This week's Flashback Friday looks at the Kawanishi N1K-J fighter called "Strong Wind" by the Japanese, known to Allied forces as "George". The Kawanishi N1K was unique among Japanese fighters in that it had self-sealing fuel tanks, a great deal of armor (by Japanese standards), and could fight an F6F Hellcat to a draw.
The George began life as the Kawanishi N1K (known to the allies as the "Rex"), a floatplane fighter meant for defending the extremities of Japan's then-large empire. However, by the time the N1K was introduced, Japan was on the defensive and no longer needed a new floatplane fighter. However, the suggestion was made by Kawanishi to remove the floats and make the N1K a land based fighter, and thus the N1K-J was born.
The N1K-J, known as the George, entered service in 1943, and was arguably the best fighter of the Pacific War. The N1K-J was armed with 2 7.7mm machine guns in the nose, and 4 20mm cannons in the wing, later versions of the N1K-J also had bomb racks capable of holding 250kg of ordnance each. The N1K-J had a top speed of almost 600km/h and a range of 1400km.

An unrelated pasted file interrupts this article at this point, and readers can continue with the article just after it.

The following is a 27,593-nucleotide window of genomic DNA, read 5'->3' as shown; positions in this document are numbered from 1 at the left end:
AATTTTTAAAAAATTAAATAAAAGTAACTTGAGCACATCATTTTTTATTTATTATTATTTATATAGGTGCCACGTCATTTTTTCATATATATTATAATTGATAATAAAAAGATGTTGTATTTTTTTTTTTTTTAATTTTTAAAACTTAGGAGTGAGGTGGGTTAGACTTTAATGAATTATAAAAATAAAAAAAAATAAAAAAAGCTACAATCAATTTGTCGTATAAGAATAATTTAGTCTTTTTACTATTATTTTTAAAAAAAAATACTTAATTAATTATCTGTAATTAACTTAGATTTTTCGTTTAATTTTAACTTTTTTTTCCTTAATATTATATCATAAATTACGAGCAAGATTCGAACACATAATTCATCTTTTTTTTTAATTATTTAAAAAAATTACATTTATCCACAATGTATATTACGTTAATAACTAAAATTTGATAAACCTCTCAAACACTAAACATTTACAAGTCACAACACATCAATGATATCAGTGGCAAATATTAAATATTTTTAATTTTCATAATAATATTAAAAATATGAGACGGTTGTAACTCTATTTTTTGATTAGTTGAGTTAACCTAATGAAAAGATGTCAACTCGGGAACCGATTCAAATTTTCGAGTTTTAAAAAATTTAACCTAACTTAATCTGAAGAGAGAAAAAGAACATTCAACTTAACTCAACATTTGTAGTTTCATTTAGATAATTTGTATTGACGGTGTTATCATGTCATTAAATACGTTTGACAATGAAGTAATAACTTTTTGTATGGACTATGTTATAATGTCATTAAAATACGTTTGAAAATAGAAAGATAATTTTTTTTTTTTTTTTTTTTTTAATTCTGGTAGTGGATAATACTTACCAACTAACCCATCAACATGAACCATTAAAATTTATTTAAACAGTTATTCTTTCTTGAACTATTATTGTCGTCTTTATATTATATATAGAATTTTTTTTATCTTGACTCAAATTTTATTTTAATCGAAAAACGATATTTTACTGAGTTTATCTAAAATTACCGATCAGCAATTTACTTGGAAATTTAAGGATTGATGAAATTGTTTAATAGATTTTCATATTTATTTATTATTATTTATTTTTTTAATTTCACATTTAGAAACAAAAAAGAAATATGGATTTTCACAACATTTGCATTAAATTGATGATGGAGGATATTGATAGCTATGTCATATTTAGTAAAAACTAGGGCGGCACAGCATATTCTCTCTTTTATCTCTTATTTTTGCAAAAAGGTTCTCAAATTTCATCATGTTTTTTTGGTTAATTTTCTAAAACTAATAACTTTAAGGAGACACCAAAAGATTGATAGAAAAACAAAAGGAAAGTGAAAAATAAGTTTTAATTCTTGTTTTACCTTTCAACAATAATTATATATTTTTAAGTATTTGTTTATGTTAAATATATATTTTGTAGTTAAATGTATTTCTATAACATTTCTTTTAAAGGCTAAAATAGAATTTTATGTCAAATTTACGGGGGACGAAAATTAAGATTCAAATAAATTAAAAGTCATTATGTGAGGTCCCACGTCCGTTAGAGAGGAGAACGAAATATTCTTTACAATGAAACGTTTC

The N1K-J had a production run of only 1435 airframes, production was hampered by B-29s bombing the factories where they were produced. However, the aircraft that made it to the front lines were issued to the elite of the Japanese Navy. An example of this is the 343 Air Group which was formed Christmas Day 1944, fought in at least 15 major battles to the end of the war. the 343 Air group shot down somewhere in the range of 3-5 dozen Allied aircraft, but due to discrepancies between American and Japanese sources the number is not certain.
As of 2011 at least 3 N1K-Js survive in American museums, at the National Air & Space Museum, National Museum of Naval Aviation, and the National Museum of the USAF. The N1K-J was the best Japanese fighter produced during WWII hands down, beating the Zero, Tony, and others by a wide margin. However, like many other promising Axis designs it thankfully entered the war to late to have a major effect, and production was hampered by American bombing raids. Like so many other designs it makes you think how the Pacific War might have been fought differently had it been introduced earlier.